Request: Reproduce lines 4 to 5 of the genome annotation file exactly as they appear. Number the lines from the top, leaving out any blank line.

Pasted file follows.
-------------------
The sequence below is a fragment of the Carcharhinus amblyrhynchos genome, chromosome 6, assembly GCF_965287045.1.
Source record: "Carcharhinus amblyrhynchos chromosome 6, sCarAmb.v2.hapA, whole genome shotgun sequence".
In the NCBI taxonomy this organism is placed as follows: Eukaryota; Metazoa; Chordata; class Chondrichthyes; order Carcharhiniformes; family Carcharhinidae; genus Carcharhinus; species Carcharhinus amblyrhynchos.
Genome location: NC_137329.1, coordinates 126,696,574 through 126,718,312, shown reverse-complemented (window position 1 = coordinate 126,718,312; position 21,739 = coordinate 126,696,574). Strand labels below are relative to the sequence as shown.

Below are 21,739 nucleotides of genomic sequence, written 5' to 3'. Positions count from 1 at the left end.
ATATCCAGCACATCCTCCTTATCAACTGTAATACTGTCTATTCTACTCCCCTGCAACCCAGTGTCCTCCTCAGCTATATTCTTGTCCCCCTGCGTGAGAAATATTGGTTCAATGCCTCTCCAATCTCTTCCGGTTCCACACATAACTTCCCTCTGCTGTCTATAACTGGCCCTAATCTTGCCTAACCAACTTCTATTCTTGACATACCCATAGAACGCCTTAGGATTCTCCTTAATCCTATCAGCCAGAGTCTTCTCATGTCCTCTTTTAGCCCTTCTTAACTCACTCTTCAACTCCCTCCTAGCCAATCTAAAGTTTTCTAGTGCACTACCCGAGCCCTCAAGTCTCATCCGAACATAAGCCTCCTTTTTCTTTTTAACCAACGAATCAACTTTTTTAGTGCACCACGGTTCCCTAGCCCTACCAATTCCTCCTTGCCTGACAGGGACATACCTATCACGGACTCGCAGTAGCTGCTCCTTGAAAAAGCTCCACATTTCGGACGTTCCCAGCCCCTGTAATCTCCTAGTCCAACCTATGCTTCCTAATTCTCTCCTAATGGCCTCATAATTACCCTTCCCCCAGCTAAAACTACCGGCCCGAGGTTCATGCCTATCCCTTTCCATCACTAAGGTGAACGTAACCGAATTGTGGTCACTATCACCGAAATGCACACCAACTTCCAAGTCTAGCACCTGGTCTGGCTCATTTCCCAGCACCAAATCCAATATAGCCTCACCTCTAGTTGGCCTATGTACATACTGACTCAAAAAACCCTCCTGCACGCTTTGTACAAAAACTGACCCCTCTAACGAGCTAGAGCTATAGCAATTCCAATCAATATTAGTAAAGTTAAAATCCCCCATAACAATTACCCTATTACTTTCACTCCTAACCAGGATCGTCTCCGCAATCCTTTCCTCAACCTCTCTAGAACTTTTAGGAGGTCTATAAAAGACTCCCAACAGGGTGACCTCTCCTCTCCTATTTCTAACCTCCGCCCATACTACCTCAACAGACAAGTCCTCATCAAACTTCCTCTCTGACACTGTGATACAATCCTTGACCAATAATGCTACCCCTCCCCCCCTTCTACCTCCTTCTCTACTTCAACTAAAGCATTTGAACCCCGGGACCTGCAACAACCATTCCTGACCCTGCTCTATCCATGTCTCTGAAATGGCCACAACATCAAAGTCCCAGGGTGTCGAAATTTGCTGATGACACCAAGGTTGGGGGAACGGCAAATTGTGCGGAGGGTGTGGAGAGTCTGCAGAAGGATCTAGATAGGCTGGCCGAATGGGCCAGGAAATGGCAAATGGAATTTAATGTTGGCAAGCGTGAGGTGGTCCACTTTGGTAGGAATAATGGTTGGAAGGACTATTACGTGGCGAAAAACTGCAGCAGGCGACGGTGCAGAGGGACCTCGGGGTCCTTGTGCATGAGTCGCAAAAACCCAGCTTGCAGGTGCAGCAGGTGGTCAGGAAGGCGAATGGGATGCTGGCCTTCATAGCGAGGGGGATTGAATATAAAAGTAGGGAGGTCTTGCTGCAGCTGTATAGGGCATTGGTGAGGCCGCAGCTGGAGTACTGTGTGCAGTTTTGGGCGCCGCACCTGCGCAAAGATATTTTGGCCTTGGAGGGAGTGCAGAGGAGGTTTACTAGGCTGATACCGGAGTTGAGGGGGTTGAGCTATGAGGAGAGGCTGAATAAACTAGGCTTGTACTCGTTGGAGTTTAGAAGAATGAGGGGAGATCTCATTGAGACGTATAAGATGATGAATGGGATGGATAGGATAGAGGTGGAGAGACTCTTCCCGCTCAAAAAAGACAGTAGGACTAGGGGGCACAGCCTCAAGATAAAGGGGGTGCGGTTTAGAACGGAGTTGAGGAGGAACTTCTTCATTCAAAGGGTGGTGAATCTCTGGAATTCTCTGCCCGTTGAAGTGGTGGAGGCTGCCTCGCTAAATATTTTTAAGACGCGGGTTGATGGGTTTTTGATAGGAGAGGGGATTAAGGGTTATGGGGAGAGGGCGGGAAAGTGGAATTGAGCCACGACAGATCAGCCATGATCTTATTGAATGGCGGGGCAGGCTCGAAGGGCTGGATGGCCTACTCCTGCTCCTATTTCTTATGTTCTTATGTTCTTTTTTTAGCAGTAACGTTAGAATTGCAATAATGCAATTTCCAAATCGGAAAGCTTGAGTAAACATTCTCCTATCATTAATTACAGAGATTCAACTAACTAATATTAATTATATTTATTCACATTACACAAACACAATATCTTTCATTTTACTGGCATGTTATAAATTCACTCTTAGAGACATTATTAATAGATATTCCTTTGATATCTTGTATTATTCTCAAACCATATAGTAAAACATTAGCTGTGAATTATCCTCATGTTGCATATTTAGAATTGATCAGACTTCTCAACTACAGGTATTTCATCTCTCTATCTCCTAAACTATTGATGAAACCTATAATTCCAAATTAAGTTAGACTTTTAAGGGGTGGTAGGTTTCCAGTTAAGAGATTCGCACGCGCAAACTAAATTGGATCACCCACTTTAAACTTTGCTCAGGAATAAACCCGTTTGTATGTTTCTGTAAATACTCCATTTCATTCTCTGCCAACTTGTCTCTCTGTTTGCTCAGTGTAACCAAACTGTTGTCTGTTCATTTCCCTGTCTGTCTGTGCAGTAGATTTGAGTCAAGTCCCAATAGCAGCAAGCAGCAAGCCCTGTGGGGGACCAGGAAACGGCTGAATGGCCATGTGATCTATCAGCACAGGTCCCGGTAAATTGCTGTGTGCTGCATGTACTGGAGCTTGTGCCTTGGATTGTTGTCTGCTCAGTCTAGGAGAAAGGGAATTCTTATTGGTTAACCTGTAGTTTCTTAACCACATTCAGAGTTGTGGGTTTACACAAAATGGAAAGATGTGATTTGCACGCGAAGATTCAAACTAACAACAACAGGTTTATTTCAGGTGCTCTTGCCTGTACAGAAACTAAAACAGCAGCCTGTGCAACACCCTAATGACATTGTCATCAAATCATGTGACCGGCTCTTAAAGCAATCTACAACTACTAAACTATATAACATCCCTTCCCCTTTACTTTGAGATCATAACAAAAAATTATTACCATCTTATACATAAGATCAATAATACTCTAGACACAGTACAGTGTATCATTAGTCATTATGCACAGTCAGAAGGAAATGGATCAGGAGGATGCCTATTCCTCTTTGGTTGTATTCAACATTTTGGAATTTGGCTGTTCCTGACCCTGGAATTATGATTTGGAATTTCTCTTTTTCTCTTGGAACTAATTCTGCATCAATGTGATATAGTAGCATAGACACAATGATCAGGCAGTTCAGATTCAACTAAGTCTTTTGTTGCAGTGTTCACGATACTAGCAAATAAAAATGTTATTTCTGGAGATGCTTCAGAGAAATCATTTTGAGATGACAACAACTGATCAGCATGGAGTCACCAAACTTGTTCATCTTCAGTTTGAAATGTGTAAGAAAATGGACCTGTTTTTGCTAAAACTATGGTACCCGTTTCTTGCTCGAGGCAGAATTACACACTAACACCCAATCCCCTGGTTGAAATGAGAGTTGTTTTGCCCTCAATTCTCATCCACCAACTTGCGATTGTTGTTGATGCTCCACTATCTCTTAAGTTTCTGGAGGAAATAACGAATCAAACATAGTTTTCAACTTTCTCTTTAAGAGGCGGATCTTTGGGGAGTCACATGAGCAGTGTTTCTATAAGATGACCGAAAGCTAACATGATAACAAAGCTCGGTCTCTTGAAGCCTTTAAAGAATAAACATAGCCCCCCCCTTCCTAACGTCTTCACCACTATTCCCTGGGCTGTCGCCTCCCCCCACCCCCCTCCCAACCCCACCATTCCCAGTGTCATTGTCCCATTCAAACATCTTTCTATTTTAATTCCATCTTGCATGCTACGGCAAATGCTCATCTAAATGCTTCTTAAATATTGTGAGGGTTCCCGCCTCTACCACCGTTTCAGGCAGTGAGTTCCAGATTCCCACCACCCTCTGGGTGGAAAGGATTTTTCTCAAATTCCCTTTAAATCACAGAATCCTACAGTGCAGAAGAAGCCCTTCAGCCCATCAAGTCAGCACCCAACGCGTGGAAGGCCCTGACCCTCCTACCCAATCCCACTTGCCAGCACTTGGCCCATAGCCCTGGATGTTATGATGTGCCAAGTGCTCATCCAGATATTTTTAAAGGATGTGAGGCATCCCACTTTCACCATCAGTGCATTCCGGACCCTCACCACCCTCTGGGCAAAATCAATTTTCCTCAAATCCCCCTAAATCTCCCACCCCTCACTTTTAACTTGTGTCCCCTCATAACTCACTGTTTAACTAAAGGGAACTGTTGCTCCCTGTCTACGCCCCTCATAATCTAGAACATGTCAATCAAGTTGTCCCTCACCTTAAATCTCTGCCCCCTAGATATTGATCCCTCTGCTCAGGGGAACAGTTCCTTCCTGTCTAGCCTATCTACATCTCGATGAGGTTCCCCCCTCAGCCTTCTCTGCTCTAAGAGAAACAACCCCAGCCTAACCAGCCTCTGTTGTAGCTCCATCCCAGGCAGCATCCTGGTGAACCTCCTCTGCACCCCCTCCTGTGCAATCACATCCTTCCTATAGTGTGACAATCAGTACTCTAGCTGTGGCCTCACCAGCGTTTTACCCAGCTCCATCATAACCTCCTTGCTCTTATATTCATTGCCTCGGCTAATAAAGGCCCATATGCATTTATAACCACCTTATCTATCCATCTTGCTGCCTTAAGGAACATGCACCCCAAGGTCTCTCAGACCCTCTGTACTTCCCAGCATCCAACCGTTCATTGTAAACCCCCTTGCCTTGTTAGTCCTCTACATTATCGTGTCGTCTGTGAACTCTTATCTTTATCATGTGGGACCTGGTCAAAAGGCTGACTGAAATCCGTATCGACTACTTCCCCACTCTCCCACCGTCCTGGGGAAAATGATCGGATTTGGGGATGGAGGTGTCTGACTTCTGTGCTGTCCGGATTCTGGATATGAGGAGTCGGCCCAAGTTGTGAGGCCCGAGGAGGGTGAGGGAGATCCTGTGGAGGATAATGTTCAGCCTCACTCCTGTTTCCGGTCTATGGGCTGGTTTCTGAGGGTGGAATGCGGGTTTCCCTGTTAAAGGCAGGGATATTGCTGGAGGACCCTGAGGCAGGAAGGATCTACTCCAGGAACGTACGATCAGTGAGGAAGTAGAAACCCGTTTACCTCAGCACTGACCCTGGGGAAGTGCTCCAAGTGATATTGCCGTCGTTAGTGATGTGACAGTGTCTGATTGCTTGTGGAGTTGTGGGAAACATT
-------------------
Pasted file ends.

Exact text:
Genome location: NC_137329.1, coordinates 126,696,574 through 126,718,312, shown reverse-complemented (window position 1 = coordinate 126,718,312; position 21,739 = coordinate 126,696,574). Strand labels below are relative to the sequence as shown.

Below are 21,739 nucleotides of genomic sequence, written 5' to 3'. Positions count from 1 at the left end.